The most recent plans for Ontario Place’s massive redevelopment left many people unnerved at the potential privatization of a beloved public space.
When Ontario Place first opened in 1971, it reinvented the city’s relationship with the waterfront. Designed by Eberhard Zeidler and landscape architect Michael Hough, the artificially landscaped islands created an area solely dedicated to recreation and entertainment. And while it’s been a decade since the Atlantis waterfront theme park closed due to steadily declining attendance, some iconic locations such as Budweiser Stage, the Cinesphere and Trillium Park are still in use.
In July 2021, the Ontario Government announced new private redevelopment plans for Ontario Place, which caused immediate pushback. Community surveys were then conducted the following month, but it felt contrived to many, as public opinion was only sought once the bidding process for the space had already been completed. A year later, the newest blueprints have left many people feeling frustrated and unheard.
Set to be a ten-year process, the extensive plans are split between three developers — Live Nation Entertainment (current developers of Budweiser Stage), Montreal’s Écorécréo Group and Austria’s Therme Group. The blueprints include a year-round, indoor-outdoor entertainment venue, adventure park, and most prominently, an expansive wellness spa with a steep projected entrance fee of $40 per person.
Backers of the project have promised a significant boost to the economy, potentially creating 3600 new jobs. As a new tourist attraction, it’s projected to welcome five million visitors annually. According to Therme, the project’s goal is to “create a year-round destination that will reconnect people to the waterfront and celebrate Ontario, just like when Ontario Place opened 50 years ago. “We’re eager to open our doors to families from across the province, and we’re working closely with our partners at the City and Province as we move forward through an approvals and permitting process for this unique site.”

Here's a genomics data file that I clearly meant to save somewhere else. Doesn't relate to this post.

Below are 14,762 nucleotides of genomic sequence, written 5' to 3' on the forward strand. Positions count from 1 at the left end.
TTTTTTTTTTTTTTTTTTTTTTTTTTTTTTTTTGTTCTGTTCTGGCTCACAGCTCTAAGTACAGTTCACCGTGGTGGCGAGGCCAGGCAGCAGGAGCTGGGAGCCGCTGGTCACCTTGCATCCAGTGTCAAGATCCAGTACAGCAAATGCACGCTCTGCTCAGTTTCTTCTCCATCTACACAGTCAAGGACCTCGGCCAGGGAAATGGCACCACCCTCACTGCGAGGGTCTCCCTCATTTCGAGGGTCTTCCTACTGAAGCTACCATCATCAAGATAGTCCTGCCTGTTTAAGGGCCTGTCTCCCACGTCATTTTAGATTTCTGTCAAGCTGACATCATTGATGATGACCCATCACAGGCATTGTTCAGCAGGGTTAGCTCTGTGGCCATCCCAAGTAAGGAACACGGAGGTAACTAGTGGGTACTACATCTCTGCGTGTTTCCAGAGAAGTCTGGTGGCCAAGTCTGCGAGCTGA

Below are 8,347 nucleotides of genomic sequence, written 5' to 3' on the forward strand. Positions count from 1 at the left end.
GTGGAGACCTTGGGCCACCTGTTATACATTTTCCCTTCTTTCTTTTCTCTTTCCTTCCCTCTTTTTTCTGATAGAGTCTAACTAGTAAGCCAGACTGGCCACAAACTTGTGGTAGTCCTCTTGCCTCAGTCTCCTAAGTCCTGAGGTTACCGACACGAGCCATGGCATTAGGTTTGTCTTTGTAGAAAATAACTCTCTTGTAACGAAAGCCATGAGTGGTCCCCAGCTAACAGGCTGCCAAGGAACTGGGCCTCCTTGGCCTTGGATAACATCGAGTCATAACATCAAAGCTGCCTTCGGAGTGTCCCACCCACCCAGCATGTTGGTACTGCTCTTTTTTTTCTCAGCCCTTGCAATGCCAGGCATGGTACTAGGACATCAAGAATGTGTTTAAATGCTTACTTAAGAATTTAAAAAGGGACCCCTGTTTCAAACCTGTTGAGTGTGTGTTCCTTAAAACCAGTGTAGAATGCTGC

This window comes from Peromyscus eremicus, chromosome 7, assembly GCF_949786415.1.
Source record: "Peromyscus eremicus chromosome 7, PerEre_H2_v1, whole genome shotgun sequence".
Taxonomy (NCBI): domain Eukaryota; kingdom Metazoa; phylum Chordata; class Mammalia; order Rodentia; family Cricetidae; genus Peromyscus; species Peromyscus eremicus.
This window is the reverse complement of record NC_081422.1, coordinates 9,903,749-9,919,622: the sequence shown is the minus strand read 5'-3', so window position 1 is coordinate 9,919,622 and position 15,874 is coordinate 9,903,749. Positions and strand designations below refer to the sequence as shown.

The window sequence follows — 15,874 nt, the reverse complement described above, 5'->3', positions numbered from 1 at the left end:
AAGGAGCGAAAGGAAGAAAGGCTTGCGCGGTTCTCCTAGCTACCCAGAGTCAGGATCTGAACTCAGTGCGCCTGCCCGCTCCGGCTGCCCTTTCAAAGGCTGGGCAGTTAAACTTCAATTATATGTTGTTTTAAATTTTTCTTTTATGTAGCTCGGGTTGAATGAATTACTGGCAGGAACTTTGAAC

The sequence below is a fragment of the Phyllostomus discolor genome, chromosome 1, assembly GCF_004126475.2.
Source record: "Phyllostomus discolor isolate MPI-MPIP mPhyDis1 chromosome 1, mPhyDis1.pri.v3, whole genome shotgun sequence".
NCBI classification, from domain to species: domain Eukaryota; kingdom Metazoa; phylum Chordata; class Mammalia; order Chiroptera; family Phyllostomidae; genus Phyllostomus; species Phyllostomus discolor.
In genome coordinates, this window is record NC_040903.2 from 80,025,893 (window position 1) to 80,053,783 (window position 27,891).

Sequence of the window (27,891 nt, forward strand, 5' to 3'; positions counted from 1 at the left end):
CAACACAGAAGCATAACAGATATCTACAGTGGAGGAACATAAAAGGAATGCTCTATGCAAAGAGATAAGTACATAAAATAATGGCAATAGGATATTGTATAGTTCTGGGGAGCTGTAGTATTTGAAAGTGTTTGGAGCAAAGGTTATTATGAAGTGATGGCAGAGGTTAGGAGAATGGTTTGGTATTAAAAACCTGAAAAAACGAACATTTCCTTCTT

While these benefits might sound promising in the long run, they feel irrelevant to local residents who are focused on the present — and the imminent loss of an important public space.
“Why would we build a spa in a beautiful public waterfront park? Once it’s gone, we never get it back. Ontario has an opportunity to do something spectacular….” – @Beth_Levy66
“There can be no better example of their unyielding elitism than the idea of using our amazing waterfront public space for a spa.” – @Matt18548209
“There is a plaque in Ontario Place I would read often (usually during my mental health COVID walks) and it says “dedicated to the people of Ontario, past, present and future.” This just seems so wrong. Being stolen of our beautiful park.” – @ReenaRayne96
The revitalization plans themselves don’t seem to be what’s frustrating to people. After all, Ontario Place’s infrastructure has been in need of an overhaul for decades. Instead, the point of contention is the privatization of a beloved public space, especially on the waterfront — and the fact that the proposed plans don’t exactly scream “Ontario.”
“It is perfectly apparent that the building could be anywhere,” said Toronto journalist John Lorinc while sharing a photo of the Therme group’s previous project in Bucharest on Twitter — looking almost identical to the Ontario Place proposal.
Left unused for ten years, the people of Toronto have embraced Ontario Place as their own. While there are other outdoor spaces in the city, this one has sweeping waterfront views. During the height of the pandemic many residents found it was a place where they could safely interact with others. As one Torontonian tweeted: “Ontario Place has been a necessity during this pandemic. It’s clear now more than ever that in the city, people need access to large, outdoor spaces for mental, physical and emotional health. Ontario Place must remain completely open and free to access.” – @jennarosaa